Die Feuerland Indianer

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The restrictions as to intercourse between certain relations, which are so widespread in North America, exist also among the Arapaho. A man and his mother-in-law may not look at or speak to each other. If, however, he gives her a horse, he may speak to her and see her. The same restrictions exist between father and daughter-in-law as between mother and son-in-law, say the Arapaho (though perhaps they are less rigid).2

1Lowie, R.H.n/an/an/an/a, "Notes on the Social Organization and Customs of the Mandan, Hidatsa, and Crow Indians," Amer. Mus. Nat. Hist., Anth. Pap., 21: 91.

2 Kroeber, A. L., "The Arapaho," Amer. Mus. Nat. Hist., Anth. Pap., 18: 10.

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Chicago: "Die Feuerland Indianer," Die Feuerland Indianer in Primitive Behavior: An Introduction to the Social Sciences, ed. Thomas, William I. (New York: McGraw-Hill Book Company, Inc., 1937), Original Sources, accessed December 2, 2022, http://www.originalsources.com/Document.aspx?DocID=SQKJWB6I85NP4QT.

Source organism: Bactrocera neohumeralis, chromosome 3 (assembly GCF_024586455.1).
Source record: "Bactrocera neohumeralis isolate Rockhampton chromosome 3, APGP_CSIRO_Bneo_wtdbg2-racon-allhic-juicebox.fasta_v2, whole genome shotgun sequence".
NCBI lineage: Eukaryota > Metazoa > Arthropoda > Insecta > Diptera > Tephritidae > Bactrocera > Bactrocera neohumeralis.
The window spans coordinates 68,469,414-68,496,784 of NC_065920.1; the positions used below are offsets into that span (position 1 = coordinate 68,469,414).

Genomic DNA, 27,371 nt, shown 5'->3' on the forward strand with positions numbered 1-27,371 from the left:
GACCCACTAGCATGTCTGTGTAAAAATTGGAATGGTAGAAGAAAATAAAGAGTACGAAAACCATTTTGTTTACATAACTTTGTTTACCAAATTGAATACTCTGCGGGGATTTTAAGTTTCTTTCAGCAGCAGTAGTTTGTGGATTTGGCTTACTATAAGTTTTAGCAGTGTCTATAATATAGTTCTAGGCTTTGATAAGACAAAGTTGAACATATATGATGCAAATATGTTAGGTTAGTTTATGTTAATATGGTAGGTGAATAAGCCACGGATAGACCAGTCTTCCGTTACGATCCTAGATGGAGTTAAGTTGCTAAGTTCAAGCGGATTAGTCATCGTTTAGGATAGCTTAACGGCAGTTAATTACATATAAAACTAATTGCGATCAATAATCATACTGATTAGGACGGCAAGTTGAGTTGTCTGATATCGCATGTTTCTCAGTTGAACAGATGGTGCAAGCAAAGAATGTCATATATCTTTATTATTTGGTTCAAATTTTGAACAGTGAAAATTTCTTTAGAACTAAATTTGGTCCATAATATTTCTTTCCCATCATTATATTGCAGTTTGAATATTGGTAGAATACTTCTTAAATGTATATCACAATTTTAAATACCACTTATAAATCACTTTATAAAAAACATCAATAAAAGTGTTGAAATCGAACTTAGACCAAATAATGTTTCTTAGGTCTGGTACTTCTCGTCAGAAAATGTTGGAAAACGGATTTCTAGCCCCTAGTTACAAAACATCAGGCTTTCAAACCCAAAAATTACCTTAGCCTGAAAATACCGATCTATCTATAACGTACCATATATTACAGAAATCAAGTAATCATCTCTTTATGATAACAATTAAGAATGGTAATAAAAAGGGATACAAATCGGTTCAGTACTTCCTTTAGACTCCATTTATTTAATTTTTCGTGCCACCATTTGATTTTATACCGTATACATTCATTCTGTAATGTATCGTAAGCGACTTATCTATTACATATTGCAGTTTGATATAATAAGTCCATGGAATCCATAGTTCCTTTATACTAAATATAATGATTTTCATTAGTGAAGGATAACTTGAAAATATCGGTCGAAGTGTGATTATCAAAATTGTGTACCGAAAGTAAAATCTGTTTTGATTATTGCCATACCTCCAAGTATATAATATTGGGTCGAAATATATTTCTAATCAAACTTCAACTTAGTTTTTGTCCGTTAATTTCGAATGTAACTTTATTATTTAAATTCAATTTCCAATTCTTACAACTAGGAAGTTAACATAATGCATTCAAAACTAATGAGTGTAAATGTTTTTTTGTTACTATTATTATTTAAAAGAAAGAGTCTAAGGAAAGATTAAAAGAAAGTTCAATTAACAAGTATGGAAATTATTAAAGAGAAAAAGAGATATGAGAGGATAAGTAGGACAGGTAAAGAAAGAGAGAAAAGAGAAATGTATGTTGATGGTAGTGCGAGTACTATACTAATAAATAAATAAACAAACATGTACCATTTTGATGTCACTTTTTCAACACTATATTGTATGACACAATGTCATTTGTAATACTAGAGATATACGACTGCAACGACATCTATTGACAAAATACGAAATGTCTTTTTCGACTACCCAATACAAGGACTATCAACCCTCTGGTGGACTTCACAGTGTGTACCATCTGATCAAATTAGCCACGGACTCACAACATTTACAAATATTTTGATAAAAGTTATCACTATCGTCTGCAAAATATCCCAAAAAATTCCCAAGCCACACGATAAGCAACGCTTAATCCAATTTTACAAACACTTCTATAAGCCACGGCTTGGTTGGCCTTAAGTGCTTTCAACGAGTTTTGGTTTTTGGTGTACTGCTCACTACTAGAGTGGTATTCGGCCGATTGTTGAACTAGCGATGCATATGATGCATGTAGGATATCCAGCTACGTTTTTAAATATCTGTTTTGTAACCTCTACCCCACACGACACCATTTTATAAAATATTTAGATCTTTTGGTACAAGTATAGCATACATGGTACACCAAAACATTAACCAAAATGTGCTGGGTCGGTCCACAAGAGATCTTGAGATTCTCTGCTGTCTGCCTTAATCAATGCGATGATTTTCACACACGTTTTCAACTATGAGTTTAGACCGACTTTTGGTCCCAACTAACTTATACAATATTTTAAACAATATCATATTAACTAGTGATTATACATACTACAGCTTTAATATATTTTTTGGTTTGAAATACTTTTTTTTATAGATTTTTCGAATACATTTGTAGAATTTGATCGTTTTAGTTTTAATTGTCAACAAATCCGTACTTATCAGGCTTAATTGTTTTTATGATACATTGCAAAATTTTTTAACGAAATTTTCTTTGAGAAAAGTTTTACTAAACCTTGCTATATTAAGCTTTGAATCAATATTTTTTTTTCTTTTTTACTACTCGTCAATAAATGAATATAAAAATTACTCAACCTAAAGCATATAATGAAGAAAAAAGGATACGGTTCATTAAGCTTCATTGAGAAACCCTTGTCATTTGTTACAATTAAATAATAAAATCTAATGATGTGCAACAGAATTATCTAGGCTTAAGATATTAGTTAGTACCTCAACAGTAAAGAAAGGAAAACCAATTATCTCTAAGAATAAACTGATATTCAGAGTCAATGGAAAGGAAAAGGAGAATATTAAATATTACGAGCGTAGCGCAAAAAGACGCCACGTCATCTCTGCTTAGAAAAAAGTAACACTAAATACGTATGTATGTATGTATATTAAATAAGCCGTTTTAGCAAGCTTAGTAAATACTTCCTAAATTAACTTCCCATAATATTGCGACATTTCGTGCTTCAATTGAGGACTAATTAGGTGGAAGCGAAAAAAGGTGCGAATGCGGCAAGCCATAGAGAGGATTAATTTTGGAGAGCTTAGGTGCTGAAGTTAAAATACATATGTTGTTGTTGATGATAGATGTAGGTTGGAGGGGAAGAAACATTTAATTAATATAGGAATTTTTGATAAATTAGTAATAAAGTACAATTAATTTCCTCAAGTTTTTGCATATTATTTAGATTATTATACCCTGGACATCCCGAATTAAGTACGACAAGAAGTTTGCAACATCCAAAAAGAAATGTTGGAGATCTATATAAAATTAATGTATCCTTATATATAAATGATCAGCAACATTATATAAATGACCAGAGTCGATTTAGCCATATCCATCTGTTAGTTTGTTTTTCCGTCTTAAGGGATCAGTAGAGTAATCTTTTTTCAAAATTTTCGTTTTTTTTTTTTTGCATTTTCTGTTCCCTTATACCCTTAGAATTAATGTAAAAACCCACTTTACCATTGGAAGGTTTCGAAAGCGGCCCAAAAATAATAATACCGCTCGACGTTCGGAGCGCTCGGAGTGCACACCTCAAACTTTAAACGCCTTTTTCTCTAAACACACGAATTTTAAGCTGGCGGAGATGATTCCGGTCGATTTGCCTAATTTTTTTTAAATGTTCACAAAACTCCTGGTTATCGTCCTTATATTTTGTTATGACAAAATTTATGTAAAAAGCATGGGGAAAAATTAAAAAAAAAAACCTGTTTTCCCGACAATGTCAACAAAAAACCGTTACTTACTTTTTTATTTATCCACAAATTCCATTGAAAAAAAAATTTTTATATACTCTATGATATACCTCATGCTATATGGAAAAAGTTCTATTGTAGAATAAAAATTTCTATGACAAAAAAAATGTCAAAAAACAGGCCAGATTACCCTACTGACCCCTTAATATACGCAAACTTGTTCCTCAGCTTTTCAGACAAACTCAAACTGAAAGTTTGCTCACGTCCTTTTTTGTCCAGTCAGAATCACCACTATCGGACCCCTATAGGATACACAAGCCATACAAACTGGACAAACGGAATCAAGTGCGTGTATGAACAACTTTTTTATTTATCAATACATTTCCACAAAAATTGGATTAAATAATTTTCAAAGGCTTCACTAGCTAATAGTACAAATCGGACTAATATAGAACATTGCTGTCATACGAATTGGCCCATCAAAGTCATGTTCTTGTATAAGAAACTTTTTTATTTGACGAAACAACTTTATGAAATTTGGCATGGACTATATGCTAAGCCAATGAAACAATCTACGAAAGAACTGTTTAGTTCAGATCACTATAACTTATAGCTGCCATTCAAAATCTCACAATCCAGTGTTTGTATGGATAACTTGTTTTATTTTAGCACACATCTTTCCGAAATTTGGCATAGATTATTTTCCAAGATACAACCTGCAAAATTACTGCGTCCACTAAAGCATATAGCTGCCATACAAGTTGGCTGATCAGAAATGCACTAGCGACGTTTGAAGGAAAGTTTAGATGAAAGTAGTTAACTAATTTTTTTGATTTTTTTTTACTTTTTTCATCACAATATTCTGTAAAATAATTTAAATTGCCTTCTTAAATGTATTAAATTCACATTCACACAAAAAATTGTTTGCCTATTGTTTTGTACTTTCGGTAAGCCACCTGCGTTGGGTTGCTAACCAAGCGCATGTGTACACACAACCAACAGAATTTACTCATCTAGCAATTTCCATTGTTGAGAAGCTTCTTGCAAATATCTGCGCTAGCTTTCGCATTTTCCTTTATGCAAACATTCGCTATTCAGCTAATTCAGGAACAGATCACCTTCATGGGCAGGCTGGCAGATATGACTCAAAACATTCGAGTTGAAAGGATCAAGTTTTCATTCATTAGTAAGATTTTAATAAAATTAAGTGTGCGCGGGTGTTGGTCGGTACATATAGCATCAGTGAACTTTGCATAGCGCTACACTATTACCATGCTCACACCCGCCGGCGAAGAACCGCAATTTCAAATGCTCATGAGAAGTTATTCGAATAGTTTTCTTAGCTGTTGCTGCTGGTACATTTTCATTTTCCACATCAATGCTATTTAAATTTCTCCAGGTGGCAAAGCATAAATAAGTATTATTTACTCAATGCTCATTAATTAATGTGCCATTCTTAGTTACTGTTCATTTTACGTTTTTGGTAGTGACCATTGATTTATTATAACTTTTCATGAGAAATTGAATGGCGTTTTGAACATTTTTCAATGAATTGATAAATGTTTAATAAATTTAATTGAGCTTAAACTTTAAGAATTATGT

MLA: . "Die Feuerland Indianer." Die Feuerland Indianer, Vol. 21, in Primitive Behavior: An Introduction to the Social Sciences, edited by Thomas, William I., New York, McGraw-Hill Book Company, Inc., 1937, Original Sources. 2 Dec. 2022. http://www.originalsources.com/Document.aspx?DocID=SQKJWB6I85NP4QT.

Harvard: , 'Die Feuerland Indianer' in Die Feuerland Indianer. cited in 1937, Primitive Behavior: An Introduction to the Social Sciences, ed. , McGraw-Hill Book Company, Inc., New York. Original Sources, retrieved 2 December 2022, from http://www.originalsources.com/Document.aspx?DocID=SQKJWB6I85NP4QT.